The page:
Set and props
Hair and make-up
Set and stage manager
Productions Yves Nicol
Sylvie Boucher, Antoine Chouinard, Paul Duhaime, François Gosselin, Martin Huot, Jackie Morin, Jean- Philippe Morin, Claire Meilleur
Roger Desgagnés, Gérard Dostie, Martin Giguère
Production team for experimental performances at Théâtre du Vieux-Terrebonne
Éric Bourgeau, Christian Collin, Eric Gendron, Vincent Lavoie, Sylvin Sévigny
Léon Avezard, Caroline Bourbonnais (La Fabuloserie), Laurent Danchin
Le Carrousel thanks
Valérie Anne Fiset, who let us use the set of Contes à rebours in our exploratory phase, Michel Maher for lighting assistance, Michel Casang for sound recording of the merry-go-ground, Pierre-Yves Dupuis and Jean-Guy Viau, and École des Saint-Anges, École des Quatre-Vents, and École la Sitelle.
In co-production with Espace Malraux/Scène nationale de Chambéry et de la Savoie, Centre culturel de Villefranche-sur-Saône, L’Yonne-en-Scène (France) and Théâtre du Vieux-Terrebonne (Quebec)
Pierre Avezard, nicknamed Petit Pierre (1909-92), was born prematurely, “unfinished”, as he would say. Half-blind, almost deaf and mute, he couldn’t learn to read and write. He was taken out of school when he was seven and provided with the trade of innocents: cowherd. In the fields, Petit Pierre observed nature, animals, and men at work. He saw that machines invaded daily life, and that the world was constantly changing.
Everything that moved, on paws, on wheels, or by other means, was truly fascinating to him. In solitude, he spent his time analyzing, dissecting, and reproducing movement: first in his mind, and then. . .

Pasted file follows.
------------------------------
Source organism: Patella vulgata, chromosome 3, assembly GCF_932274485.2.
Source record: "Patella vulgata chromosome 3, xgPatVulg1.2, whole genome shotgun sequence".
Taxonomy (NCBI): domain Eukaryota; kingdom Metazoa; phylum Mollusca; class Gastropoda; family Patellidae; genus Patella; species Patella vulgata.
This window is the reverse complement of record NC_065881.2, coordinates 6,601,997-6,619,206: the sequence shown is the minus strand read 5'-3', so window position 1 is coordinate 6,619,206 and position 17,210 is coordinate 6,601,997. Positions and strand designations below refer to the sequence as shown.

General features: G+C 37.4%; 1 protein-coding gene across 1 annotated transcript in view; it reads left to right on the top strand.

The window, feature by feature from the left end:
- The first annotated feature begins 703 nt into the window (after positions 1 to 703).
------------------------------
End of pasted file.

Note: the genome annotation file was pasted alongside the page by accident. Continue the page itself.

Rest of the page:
While the world was going through the most horrible times, Petit Pierre spent almost forty years creating a merry-go-round, a poetic machine of unique beauty and so mechanically complex that even engineers had difficulty explaining it. A masterwork of art brut, Petit Pierre’s merry-go-round is a thought-provoking metaphor for the evolution of humankind in the twentieth century.
Adults and young peolple aged 9+
“Poetic. Polished. Intelligent. With Petit Pierre, the Quebecers in the company Le Carrousel work together marvellously to get a room full of kids, snatched away from the turbulent games of the playground, to hold their breath for an entire hour. A beautiful story is told, full of poetry and great history lessons: history with a big 'H´ and the other kind, that of Pierre’s life.”
Isabelle Mastin, La Voix du Nord.
“Everyone will take something with them of this moving show called Petit Pierre. You gave him a voice that life did not give him. I greatly appreciated the intelligence of the direction, which seems to be totally transparent. God, how much work it takes to be both so light and so serious! I loved all these levels of reading, this layered confection of this little man’s story and our own stories, as we are also little people before history.”
Pierre Lecarme, Le Dauphiné libéré.
“It must be said: Petit Pierre is not theatre for children. It’s theatre, pure and simple. True theatre. Marvellous theatre. . . The emotion and truth of the actors’ play, the simplicity and ingenuity of the set, the intimacy of the lighting – it all transports the audience into the story of a man who was different, solitary, charming, and ingenious, who lived through the history of his century more with his instinct than with reason.”
In 2009, Premiere in Mandarin in co-production with the Taipei Children’s Arts Festival.
Translation Camille Yih-June Chia | Cast Ludger Côté, Jade Pi-Yu Shih, Szu-Ni Wen | Assistant director Ming-Chu Yu
Documents à télécharger
Photos: François-Xavier Gaudreault (1,2,3) et Jacques Driol (4)
Dossier de presentation